The school board is helping parents by giving them tips to handle their kids playing Fortnite.
Fortnite, the increasingly popular online game, pits hundreds of players against each other in a “Battle Royale”.
With the number of young children and teens that play the game, the Trillium Lakelands District School Board has extended an olive branch of sorts. The board has shared tips from National Online Safety, a company dedicated to protecting children online.
NOS’ tips for parents include what to know about the game including the fact that there is no proof of age required, the game features an ESRB rating of T for Teen and the fact that you can talk to strangers while in “squad mode”.
According to NOS, other things to keep in mind is the fact that the game is free to play, but it features microtransactions. Those are when players use a credit card to purchase items in-game like weapons or skins for their avatar.
The tips offered by NOS through the school board are to limit the amount of time your child plays. The safety-focused group points out that typically matches can last up to twenty minutes so it is good to talk with the kids to set a max time they are allowed to play consecutively.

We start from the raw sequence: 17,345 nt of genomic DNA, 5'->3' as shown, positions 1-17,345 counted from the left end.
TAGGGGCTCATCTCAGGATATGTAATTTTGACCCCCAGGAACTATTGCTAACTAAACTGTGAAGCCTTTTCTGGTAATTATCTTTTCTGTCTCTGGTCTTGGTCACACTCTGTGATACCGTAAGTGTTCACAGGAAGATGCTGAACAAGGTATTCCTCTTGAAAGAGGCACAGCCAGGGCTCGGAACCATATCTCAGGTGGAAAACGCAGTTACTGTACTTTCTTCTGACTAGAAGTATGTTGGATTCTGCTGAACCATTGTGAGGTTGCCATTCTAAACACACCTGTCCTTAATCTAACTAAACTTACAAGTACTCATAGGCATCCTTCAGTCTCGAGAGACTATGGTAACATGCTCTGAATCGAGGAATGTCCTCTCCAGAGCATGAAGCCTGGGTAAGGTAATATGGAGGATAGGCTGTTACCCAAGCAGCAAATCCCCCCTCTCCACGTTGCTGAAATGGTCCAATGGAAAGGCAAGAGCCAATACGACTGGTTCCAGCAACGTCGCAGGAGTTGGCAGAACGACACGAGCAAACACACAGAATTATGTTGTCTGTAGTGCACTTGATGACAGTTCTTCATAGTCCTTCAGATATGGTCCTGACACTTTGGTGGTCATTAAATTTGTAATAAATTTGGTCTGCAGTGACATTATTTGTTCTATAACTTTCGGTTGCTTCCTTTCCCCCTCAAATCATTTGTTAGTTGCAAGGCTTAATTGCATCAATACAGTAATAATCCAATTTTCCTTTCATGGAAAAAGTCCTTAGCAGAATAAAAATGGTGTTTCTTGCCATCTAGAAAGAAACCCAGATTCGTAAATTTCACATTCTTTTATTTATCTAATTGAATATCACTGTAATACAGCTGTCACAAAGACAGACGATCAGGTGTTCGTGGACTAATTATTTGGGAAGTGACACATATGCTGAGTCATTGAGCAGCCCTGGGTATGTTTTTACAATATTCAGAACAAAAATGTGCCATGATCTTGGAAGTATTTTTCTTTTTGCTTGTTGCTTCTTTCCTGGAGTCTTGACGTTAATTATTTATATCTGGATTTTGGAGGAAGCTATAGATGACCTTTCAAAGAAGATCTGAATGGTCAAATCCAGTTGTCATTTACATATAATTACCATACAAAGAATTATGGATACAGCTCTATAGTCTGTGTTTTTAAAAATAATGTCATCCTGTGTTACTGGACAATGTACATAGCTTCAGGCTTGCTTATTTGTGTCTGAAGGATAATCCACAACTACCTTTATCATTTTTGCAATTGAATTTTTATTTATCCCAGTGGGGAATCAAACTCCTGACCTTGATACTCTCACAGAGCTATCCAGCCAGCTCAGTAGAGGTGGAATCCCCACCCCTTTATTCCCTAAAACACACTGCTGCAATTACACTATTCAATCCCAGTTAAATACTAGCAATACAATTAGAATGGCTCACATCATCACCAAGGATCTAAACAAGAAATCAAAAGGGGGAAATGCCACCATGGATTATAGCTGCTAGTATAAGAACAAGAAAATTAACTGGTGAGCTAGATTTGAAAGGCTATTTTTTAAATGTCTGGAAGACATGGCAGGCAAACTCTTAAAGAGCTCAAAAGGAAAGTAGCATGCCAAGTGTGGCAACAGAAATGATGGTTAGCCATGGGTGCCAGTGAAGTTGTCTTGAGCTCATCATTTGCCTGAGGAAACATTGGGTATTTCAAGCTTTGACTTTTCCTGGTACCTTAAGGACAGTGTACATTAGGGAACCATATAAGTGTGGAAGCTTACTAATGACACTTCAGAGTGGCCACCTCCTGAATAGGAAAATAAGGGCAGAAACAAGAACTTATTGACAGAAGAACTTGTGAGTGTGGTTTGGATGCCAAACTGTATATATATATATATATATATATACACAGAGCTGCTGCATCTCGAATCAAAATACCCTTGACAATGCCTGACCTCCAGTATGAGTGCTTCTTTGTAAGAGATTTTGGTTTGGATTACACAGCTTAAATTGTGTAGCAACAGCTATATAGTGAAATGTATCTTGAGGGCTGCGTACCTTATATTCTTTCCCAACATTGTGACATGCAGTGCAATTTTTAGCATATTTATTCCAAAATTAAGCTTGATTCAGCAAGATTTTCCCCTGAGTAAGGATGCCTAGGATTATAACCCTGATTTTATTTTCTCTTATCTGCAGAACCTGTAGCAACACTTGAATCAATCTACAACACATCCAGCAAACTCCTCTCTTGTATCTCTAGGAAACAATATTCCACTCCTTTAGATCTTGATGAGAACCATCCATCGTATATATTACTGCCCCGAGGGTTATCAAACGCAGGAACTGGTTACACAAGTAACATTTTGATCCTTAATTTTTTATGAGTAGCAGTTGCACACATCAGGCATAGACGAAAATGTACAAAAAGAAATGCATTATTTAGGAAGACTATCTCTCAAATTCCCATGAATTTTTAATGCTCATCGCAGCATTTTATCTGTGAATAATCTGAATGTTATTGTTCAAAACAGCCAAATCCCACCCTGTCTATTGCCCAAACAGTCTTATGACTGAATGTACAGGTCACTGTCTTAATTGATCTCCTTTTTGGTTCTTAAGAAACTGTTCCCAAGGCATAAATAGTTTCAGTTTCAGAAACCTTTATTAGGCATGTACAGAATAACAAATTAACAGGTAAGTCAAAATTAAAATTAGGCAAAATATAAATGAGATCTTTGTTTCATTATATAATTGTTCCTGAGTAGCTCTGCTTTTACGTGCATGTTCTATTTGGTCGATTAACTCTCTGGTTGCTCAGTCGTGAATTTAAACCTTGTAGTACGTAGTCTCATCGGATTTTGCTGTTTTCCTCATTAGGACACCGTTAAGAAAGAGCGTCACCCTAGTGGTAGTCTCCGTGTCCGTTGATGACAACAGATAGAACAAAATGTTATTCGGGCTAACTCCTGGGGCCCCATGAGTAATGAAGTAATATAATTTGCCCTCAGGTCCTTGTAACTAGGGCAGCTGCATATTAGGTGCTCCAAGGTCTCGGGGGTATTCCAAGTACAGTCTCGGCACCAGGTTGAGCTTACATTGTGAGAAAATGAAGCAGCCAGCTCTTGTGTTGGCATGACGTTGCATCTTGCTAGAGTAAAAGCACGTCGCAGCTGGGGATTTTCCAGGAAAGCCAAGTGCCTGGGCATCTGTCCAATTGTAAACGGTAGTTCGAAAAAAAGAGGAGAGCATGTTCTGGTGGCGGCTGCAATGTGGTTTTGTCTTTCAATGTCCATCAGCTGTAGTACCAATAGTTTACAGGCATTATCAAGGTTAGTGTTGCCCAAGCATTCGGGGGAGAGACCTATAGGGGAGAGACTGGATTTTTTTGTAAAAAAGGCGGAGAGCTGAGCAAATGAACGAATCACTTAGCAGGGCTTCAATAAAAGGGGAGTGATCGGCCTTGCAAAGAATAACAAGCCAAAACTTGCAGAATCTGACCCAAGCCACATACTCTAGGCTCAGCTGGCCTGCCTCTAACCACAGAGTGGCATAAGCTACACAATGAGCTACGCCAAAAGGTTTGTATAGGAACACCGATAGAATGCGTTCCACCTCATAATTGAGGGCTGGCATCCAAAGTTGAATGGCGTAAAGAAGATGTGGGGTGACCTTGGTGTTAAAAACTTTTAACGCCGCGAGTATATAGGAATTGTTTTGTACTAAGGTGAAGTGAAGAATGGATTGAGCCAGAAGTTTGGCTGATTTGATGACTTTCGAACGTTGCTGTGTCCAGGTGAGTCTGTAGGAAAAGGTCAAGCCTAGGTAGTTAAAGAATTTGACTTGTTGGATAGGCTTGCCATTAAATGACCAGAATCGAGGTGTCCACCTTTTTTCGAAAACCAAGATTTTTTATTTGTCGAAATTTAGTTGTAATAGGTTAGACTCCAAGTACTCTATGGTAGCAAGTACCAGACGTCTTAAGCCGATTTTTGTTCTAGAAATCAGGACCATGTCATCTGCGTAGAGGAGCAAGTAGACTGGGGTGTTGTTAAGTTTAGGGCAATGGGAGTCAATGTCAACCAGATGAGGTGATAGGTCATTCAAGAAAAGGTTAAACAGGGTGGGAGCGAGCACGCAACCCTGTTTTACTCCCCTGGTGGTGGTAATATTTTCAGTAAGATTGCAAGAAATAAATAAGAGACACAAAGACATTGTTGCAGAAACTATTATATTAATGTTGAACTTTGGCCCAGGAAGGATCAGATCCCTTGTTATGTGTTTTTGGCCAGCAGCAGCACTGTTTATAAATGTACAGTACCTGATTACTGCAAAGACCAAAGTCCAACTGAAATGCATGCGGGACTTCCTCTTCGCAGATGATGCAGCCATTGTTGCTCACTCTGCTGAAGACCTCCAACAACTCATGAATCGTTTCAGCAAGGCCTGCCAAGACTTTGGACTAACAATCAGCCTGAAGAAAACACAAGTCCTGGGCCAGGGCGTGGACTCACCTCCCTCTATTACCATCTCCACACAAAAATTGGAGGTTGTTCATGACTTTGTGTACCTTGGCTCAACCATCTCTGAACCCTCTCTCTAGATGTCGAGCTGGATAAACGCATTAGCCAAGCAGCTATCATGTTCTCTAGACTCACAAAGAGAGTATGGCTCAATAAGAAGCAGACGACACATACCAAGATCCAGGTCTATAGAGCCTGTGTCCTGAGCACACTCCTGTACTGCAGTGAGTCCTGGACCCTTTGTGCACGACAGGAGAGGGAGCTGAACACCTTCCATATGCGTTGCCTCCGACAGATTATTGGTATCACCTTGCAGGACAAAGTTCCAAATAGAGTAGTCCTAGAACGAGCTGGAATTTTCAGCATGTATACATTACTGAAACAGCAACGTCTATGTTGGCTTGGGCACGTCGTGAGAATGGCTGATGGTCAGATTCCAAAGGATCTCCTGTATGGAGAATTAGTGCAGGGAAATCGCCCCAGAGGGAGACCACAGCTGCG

Another tip is to restrict the kid’s ability to buy things in-game. They suggest doing this by removing your card or payment method from the account, and if you are okay with them making a purchase buy a gift card specific to the console they use.
To protect children from dealing with online abuse or inappropriate behaviour, it is encouraged to show them how to report that behaviour. Many games and the servers that host them will ban reported players.
Although many online games feature the ability to talk to other players, NOS recommends turning off the chat feature so that children are not talking to strangers.
Just like real life, the game Fortnite has had reported scams come around, and that is why NOS encourages parents to talk to their kids about online scams.
The final tip is to use a strong password for any account the kids might use. Strong passwords have upper and lower case letters, numbers and other characters.
A link to NOS’ safety guide can be found here.